From the New York Times bestselling author comes the definitive, illustrated history of one of the greatest battles ever fought--a riveting nonfiction chronicle published to commemorate the two-hundreth anniversary of Napoleon's last stand.On June 18, 1815, the armies of France, Britain, and Prussia descended upon a quiet valley south of Brussels. In the previous three days, the French army had beaten the Prussians at Ligny and fought the British to a standstill at Quatre-Bras. The Allies were in retreat. The little village north of where they turned to fight the French army was called Waterloo. The blood-soaked battle to which the town gave its name would become a landmark in European history.In his first work of nonfiction, Bernard Cornwell combines his storytelling skills with a meticulously researched history to give a riveting chronicle of every dramatic moment--from Napoleon's daring escape from Elba to the smoke and gore of the three battlefields and their aftermath. Through quotes from the letters and diaries of Emperor Napoleon, the Duke of Wellington, and the ordinary officers and soldiers, Cornwell brings to life how it actually felt to fight those famous battles--as well as the moments of amazing bravery on both sides that left the outcome hanging in the balance until the bitter end.Published to coincide with the battle's bicentennial in 2015, Waterloo is a tense and gripping story of heroism and tragedy--and of the final battle that determined the fate of nineteenth-century Europe.
The British and their allies are preparing for a grand society ball in Brussels. Amongst the names on the glittering guest-list is a very reluctant newly promoted Lieutenant Colonel Richard Sharpe. Sharpe finds himself on the personal staff of the Young Frog, Frederick, Prince of Orange, who, at a tender age and with no experience whatsoever, has been given command of a large proportion of the Allied Forces. More concerned with cutting a dash at the ball, the Young Frog refuses to listen to Sharpe's scouting reports of an enormous French army marching towards Brussels with the lately returned Emperor Napoleon at its head-- until it is nearly too late. In the middle of the festivities Sharpe bursts in with the news that the British-Prussian link is under attack-- and in the scramble that ensues, as officers are ordered to rejoin their regiments, he comes face-to-face with his estranged wife, Jane, and her lover, Lord John Rossendale, on whom he has sworn revenge. The British counter Napoleon's cavalry at Quatre Bras and suffer heavy losses-- but this is just a prelude to what is to come. The battle of Waterloo, when it commences, is the most hard-fought and bloody of Sharpe's long career, for Wellington has few reserves of men or guns with which to hold back the massive French attack until the long-awaited Prussian army arrives. Victory, a seeming impossibility, rests on the determination of the British infantry in the face of vastly superior fire power and repeated French cavalry charges. In the battle of Waterloo, the culmination of Sharpe's career, he is in the thick of things, fighting alongside his old friends and playing a decisive role, as Cornwell dramatically re-creates the great British triumph.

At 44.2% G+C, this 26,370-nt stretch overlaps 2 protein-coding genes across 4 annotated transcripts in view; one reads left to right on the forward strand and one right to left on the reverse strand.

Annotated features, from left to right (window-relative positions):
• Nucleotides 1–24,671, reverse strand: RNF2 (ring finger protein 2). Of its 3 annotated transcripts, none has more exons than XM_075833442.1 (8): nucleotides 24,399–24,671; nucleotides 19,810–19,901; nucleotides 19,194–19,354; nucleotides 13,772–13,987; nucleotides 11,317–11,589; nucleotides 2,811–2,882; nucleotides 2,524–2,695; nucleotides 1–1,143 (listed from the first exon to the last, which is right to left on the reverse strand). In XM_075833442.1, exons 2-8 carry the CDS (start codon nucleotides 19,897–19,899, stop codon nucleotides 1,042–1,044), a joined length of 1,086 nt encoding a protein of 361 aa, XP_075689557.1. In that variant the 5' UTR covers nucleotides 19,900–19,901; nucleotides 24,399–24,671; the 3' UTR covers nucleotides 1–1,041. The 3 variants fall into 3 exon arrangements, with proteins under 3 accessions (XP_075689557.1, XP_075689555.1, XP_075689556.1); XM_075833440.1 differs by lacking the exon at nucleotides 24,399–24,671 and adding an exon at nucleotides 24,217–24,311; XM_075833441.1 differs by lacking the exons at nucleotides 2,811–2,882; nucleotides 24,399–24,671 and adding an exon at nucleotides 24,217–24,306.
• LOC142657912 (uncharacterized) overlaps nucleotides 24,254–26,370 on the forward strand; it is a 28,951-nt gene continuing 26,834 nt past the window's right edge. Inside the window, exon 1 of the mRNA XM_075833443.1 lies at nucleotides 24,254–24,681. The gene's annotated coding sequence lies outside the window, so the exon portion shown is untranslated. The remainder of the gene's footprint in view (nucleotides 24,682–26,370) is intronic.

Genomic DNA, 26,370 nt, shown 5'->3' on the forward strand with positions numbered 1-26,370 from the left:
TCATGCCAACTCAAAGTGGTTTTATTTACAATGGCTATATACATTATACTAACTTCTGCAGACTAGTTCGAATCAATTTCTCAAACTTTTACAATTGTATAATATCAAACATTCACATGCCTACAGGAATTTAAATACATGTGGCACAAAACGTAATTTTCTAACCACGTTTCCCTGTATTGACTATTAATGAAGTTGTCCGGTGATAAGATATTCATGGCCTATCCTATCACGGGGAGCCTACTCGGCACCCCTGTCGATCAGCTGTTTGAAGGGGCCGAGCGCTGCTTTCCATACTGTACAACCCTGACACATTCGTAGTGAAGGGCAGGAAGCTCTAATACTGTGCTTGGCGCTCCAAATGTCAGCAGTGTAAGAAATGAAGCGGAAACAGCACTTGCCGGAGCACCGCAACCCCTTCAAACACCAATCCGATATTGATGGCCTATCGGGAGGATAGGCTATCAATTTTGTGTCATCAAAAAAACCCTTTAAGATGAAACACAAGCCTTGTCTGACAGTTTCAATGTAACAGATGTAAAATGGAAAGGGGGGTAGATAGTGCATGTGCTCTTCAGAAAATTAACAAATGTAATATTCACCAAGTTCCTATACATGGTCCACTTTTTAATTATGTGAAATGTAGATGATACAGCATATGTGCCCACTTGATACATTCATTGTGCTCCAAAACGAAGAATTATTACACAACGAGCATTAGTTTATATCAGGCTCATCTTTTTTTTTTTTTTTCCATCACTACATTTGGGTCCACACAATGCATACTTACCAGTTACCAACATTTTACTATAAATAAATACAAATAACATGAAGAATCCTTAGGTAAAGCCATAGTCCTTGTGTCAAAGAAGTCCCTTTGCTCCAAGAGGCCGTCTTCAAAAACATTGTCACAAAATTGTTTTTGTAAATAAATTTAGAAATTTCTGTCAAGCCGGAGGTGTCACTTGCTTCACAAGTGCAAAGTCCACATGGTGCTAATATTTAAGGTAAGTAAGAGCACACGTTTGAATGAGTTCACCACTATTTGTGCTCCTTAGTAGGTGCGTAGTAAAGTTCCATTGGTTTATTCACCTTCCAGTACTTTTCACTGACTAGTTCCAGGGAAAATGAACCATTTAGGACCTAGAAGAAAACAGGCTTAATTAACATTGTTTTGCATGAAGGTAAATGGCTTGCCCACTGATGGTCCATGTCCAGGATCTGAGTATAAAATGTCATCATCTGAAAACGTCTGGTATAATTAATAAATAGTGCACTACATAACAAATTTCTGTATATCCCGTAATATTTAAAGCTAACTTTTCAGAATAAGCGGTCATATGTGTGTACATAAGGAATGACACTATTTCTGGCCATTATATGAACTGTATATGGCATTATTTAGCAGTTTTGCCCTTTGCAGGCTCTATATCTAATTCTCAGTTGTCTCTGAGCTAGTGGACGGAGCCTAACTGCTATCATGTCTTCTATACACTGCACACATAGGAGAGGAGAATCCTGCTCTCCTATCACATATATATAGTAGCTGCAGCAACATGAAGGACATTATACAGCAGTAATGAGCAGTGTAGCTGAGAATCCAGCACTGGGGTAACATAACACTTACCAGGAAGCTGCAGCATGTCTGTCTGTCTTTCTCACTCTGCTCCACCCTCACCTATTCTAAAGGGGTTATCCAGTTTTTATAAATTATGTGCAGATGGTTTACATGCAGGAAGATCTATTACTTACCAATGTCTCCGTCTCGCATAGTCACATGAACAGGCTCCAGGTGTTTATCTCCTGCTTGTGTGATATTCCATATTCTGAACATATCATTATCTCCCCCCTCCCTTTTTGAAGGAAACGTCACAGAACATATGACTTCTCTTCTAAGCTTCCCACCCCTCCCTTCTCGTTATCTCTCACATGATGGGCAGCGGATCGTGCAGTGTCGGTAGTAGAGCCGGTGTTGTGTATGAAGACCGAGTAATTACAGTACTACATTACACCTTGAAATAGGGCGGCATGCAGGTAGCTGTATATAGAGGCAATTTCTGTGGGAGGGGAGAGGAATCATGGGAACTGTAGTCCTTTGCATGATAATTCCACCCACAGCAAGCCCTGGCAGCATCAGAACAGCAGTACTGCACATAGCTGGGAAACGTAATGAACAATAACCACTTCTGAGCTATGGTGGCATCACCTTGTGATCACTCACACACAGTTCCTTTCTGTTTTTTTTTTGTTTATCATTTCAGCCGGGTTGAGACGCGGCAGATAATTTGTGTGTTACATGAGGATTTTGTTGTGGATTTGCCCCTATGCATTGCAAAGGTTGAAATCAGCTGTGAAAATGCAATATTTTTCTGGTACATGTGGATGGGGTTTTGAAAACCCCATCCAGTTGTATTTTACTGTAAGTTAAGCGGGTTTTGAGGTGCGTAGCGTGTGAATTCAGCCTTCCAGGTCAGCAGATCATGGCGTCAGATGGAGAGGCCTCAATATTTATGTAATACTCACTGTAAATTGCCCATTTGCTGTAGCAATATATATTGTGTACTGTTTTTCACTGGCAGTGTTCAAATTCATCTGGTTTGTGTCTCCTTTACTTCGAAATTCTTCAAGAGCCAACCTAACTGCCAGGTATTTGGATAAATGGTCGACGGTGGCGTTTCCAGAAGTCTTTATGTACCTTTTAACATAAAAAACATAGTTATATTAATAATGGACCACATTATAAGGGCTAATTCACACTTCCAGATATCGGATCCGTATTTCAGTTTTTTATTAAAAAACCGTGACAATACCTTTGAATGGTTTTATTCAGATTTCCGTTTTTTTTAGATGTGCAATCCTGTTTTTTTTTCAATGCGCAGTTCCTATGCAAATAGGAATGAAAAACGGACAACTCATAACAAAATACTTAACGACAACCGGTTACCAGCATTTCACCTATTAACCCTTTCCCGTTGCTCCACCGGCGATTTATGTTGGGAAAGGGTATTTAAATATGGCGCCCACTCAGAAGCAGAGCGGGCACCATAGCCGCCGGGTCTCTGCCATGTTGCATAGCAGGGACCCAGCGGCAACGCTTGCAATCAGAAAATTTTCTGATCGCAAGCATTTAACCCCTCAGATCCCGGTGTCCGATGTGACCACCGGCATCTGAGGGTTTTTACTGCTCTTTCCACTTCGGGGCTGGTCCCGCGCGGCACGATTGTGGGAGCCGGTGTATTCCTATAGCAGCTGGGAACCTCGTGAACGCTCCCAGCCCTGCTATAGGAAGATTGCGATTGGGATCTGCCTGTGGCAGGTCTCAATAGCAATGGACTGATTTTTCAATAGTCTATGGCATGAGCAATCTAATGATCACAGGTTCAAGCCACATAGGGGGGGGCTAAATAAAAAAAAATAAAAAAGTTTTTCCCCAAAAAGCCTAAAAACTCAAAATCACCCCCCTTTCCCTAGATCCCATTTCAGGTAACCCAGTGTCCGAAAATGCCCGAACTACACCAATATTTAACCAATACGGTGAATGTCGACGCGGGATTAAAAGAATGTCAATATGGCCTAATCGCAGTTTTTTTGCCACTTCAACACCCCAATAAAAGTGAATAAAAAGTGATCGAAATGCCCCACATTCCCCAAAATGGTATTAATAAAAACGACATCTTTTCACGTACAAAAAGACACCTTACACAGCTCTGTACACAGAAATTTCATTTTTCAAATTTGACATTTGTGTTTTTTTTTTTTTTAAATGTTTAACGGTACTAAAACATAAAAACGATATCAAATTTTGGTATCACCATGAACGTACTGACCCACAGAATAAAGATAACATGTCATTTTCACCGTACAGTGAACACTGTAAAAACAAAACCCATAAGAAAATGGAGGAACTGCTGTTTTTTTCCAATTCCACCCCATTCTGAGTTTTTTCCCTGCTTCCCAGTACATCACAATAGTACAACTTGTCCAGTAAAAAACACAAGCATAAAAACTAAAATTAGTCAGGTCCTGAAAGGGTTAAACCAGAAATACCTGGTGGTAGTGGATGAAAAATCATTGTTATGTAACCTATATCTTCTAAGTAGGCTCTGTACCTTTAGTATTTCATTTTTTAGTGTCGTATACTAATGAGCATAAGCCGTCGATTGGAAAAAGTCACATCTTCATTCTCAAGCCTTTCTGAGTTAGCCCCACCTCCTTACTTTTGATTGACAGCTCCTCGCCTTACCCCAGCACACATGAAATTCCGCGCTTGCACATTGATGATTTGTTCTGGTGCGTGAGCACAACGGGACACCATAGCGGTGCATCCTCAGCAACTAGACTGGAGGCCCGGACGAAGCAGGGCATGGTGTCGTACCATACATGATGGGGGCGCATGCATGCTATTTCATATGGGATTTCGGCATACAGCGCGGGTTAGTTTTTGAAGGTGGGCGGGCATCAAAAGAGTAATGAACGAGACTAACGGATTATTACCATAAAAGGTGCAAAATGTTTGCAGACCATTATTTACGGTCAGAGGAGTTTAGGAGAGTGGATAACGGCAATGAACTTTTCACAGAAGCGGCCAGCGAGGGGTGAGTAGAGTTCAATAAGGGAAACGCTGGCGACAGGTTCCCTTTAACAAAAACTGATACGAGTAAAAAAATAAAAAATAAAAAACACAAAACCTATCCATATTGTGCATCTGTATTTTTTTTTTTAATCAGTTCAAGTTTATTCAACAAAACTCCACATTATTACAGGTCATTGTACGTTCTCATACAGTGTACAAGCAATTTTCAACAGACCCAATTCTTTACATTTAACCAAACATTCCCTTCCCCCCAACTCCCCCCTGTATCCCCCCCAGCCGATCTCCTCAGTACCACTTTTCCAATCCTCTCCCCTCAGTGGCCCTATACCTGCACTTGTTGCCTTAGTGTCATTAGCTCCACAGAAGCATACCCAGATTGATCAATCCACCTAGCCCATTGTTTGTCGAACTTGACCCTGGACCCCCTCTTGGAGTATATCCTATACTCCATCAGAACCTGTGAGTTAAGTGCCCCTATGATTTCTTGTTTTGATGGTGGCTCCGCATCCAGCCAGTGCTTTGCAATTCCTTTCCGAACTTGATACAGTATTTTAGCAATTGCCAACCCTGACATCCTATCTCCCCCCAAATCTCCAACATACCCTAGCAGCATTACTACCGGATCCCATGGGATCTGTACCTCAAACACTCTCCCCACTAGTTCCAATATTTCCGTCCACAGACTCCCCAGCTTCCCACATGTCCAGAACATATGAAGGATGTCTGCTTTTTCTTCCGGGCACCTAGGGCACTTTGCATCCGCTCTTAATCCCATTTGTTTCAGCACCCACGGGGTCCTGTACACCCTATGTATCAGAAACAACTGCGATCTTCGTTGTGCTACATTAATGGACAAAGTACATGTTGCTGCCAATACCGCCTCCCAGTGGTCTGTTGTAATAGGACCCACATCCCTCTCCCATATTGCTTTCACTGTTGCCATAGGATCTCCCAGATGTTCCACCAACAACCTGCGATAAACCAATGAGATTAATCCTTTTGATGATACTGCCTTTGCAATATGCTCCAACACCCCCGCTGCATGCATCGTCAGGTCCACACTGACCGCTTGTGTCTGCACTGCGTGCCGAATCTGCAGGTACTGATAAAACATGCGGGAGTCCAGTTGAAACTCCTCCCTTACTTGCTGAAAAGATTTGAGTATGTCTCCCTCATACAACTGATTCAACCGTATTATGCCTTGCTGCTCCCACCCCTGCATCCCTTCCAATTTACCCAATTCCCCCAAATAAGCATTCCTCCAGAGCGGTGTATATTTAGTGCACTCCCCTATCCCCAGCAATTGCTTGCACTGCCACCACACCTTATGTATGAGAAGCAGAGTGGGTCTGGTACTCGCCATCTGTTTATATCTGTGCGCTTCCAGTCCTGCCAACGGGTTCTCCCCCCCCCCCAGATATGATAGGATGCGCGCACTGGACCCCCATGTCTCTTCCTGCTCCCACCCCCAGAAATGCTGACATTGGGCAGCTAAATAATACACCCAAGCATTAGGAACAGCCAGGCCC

Nick Sandman's spine was shattered by a bullet in the Falklands. He has no money and no prospects, only a dream of sailing far away from his troubles on his boat, Sycorax. But Sycorax is as crippled as he is, and to make her seaworthy again, Nick must strike a devil's bargain with egomaniacal TV star Tony Bannister. Signing on to the crew of Bannister's powerful ocean racer, Wildtrack, Nick is expected to help sail her to victory. But the despised celebrity has made some powerful enemies who will stop at nothing for revenge. . . .
[Back Cover] The tale begins in Dark Age Britain, a land where Arthur has been banished and Merlin has disappeared, where a child-king sits unprotected on the throne, where religion vies with magic for the souls of the people. It is to this desperate land that Arthur returns, a man at once utterly human and truly heroic: a man of honor, loyalty, and amazing valor; a man who loves Guinevere more passionately than he should; a man whose life is at once tragic and triumphant. As Arthur fights to keep a flicker of civilization alive in a barbaric world, Bernard Cornwell makes a familiar tale into a legend all over again.